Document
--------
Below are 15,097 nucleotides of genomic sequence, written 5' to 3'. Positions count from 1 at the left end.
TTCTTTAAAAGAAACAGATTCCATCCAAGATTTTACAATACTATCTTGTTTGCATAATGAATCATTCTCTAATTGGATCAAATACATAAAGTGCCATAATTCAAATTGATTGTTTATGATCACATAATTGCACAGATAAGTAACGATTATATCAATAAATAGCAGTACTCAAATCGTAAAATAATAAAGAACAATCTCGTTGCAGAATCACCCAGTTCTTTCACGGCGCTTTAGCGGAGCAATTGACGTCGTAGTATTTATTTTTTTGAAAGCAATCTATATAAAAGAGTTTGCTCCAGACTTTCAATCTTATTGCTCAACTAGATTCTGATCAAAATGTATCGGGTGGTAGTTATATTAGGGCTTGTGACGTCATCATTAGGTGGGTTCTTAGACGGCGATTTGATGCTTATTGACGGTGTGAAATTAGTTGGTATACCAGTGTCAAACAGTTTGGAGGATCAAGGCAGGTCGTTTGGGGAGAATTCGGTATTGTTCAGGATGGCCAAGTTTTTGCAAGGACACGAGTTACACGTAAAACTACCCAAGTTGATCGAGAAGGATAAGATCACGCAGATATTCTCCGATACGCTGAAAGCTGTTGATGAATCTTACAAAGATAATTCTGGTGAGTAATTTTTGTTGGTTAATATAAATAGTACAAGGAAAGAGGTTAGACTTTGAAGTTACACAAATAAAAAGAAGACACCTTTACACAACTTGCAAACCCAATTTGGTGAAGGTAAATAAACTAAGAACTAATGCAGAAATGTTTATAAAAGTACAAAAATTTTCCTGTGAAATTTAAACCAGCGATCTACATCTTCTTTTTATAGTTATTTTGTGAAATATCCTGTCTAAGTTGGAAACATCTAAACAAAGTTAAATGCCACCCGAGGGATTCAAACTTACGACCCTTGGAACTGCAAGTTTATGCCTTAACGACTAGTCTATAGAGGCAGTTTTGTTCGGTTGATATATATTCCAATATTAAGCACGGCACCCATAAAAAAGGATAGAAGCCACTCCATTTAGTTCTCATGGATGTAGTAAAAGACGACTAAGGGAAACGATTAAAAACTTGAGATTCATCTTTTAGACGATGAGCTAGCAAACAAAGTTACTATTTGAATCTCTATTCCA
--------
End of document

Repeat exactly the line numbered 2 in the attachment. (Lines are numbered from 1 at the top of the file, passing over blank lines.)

TTCTTTAAAAGAAACAGATTCCATCCAAGATTTTACAATACTATCTTGTTTGCATAATGAATCATTCTCTAATTGGATCAAATACATAAAGTGCCATAATTCAAATTGATTGTTTATGATCACATAATTGCACAGATAAGTAACGATTATATCAATAAATAGCAGTACTCAAATCGTAAAATAATAAAGAACAATCTCGTTGCAGAATCACCCAGTTCTTTCACGGCGCTTTAGCGGAGCAATTGACGTCGTAGTATTTATTTTTTTGAAAGCAATCTATATAAAAGAGTTTGCTCCAGACTTTCAATCTTATTGCTCAACTAGATTCTGATCAAAATGTATCGGGTGGTAGTTATATTAGGGCTTGTGACGTCATCATTAGGTGGGTTCTTAGACGGCGATTTGATGCTTATTGACGGTGTGAAATTAGTTGGTATACCAGTGTCAAACAGTTTGGAGGATCAAGGCAGGTCGTTTGGGGAGAATTCGGTATTGTTCAGGATGGCCAAGTTTTTGCAAGGACACGAGTTACACGTAAAACTACCCAAGTTGATCGAGAAGGATAAGATCACGCAGATATTCTCCGATACGCTGAAAGCTGTTGATGAATCTTACAAAGATAATTCTGGTGAGTAATTTTTGTTGGTTAATATAAATAGTACAAGGAAAGAGGTTAGACTTTGAAGTTACACAAATAAAAAGAAGACACCTTTACACAACTTGCAAACCCAATTTGGTGAAGGTAAATAAACTAAGAACTAATGCAGAAATGTTTATAAAAGTACAAAAATTTTCCTGTGAAATTTAAACCAGCGATCTACATCTTCTTTTTATAGTTATTTTGTGAAATATCCTGTCTAAGTTGGAAACATCTAAACAAAGTTAAATGCCACCCGAGGGATTCAAACTTACGACCCTTGGAACTGCAAGTTTATGCCTTAACGACTAGTCTATAGAGGCAGTTTTGTTCGGTTGATATATATTCCAATATTAAGCACGGCACCCATAAAAAAGGATAGAAGCCACTCCATTTAGTTCTCATGGATGTAGTAAAAGACGACTAAGGGAAACGATTAAAAACTTGAGATTCATCTTTTAGACGATGAGCTAGCAAACAAAGTTACTATTTGAATCTCTATTCCA